In such cases it becomes necessary to apply the

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Unformatted text preview: ions from which the equilibrium composition can be determined. We have shown earlier that a reacting system at a specified temperature and pressure achieves chemical equilibrium when its Gibbs function reaches a minimum value, that is, (dG)T,P 0. This is true regardless of the number of reactions that may be occurring. When two or more reactions are involved, this condition is satisfied only when (dG)T,P 0 for each reaction. Assuming ideal-gas behavior, the KP of each reaction can be determined from Eq. 1615, with Ntotal being the total number of moles present in the equilibrium mixture. The determination of the equilibrium composition of a reacting mixture requires that we have as many equations as unknowns, where the unknowns are the number of moles of each chemical species present in the equilibrium mixture. The mass balance of each element involved provides one equation. The rest of the equations must come from the KP relations written for each reaction. Thus we conclude that the number of KP relations needed to determine the equilibrium composition of a reacting mixture is equal to the number of chemical species minus the number of elements...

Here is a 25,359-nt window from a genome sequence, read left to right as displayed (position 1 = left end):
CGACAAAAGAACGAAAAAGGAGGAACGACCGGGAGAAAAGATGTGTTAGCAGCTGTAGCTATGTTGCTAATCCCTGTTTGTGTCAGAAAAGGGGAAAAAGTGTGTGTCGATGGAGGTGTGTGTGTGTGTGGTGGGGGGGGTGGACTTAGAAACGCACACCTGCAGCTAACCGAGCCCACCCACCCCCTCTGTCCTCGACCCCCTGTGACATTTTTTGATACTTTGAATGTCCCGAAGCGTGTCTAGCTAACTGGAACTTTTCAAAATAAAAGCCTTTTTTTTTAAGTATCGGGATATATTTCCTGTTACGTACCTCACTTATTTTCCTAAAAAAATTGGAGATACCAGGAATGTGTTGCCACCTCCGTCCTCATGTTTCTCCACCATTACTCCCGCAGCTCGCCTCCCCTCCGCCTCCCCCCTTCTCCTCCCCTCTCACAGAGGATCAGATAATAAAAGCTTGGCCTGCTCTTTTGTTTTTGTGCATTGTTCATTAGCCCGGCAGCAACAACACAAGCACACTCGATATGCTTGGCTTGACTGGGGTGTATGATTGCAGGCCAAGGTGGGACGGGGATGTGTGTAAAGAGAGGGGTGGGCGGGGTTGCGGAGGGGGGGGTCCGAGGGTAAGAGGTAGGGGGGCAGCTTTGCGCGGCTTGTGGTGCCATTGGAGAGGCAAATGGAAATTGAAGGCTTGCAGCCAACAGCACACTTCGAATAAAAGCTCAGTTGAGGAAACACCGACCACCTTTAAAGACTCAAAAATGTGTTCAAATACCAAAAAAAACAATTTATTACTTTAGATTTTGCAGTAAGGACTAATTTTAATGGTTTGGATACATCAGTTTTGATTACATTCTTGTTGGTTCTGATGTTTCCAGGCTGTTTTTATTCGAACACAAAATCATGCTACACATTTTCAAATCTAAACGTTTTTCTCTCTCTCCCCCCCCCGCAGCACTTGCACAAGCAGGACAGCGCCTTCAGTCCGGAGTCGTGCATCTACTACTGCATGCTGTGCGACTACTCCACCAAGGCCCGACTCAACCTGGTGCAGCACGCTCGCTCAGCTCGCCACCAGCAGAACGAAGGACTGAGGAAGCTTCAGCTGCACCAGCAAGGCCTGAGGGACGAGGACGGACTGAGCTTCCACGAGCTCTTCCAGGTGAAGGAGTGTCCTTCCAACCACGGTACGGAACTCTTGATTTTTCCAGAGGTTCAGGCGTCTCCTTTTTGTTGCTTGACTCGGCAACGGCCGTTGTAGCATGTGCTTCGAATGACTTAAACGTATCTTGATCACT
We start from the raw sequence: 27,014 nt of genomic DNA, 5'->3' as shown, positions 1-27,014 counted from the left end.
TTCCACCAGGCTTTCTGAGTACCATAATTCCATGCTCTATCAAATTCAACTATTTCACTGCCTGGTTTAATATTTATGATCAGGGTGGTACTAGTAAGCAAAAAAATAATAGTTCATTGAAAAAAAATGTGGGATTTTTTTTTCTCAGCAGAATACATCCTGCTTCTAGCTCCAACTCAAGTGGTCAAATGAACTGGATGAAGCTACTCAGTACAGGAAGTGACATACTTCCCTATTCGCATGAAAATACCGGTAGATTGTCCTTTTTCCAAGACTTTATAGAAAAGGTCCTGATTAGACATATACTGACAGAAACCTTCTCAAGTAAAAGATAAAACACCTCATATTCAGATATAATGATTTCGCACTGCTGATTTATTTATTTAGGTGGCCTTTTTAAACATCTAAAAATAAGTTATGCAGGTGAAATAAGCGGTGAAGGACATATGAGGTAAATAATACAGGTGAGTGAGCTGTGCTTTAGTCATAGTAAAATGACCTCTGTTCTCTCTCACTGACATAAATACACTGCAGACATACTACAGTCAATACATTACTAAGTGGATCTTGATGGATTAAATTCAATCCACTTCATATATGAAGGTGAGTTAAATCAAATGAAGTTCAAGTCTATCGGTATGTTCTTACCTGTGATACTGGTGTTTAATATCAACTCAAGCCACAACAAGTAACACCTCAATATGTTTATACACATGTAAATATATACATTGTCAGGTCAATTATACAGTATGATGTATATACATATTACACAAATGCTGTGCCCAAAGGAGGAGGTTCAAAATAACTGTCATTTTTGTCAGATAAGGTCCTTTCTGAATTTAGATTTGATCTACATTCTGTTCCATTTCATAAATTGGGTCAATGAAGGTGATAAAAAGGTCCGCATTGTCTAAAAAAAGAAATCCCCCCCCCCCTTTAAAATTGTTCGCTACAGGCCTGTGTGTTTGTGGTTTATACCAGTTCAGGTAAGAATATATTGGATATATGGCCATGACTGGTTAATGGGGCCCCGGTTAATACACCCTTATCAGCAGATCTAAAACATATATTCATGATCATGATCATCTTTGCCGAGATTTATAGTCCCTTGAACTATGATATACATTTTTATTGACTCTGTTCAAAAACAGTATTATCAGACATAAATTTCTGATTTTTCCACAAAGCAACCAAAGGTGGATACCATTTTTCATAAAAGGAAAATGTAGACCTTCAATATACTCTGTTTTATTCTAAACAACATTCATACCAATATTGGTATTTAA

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This note was uploaded on 06/15/2009 for the course MAE 3311 taught by Professor Hajisheik during the Summer '08 term at UT Arlington.

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